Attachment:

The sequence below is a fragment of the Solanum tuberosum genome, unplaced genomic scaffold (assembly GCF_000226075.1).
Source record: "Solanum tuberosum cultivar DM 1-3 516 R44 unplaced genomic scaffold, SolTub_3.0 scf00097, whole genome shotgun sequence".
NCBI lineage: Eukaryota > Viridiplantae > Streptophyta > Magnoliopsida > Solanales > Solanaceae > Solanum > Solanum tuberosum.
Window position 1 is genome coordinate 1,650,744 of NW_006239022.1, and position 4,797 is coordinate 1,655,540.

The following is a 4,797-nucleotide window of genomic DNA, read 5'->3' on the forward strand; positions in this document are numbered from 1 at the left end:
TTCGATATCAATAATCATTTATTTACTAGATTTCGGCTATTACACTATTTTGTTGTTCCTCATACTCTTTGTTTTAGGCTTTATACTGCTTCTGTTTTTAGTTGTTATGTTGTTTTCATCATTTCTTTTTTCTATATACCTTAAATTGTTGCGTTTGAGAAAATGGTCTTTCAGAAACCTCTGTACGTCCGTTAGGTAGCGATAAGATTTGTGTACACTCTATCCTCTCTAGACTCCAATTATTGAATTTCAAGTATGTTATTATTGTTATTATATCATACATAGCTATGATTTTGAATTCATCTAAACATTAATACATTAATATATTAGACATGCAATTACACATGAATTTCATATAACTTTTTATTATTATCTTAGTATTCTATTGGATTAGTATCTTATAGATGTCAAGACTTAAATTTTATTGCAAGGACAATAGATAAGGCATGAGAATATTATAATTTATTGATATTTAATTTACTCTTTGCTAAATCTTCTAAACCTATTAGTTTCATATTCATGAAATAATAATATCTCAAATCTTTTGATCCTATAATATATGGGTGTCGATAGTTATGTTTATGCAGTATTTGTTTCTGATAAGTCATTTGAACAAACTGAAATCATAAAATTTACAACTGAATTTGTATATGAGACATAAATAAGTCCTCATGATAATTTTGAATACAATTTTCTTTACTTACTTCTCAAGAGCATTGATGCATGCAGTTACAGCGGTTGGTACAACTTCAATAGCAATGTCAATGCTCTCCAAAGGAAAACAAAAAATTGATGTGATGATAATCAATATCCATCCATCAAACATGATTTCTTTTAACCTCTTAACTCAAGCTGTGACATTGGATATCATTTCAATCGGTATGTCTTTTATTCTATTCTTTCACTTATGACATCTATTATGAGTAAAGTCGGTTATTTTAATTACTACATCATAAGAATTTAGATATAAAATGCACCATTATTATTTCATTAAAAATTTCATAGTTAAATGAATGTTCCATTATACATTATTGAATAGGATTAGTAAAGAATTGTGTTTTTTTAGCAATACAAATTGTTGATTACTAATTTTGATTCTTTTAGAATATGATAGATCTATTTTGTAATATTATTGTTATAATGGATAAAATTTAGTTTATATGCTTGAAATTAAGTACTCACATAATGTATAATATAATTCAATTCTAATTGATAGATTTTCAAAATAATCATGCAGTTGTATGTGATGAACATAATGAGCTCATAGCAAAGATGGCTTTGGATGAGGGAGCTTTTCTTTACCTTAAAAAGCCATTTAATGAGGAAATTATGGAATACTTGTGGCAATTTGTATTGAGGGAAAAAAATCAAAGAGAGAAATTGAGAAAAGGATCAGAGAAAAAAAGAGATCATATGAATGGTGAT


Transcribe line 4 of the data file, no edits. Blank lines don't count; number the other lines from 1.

Window position 1 is genome coordinate 1,650,744 of NW_006239022.1, and position 4,797 is coordinate 1,655,540.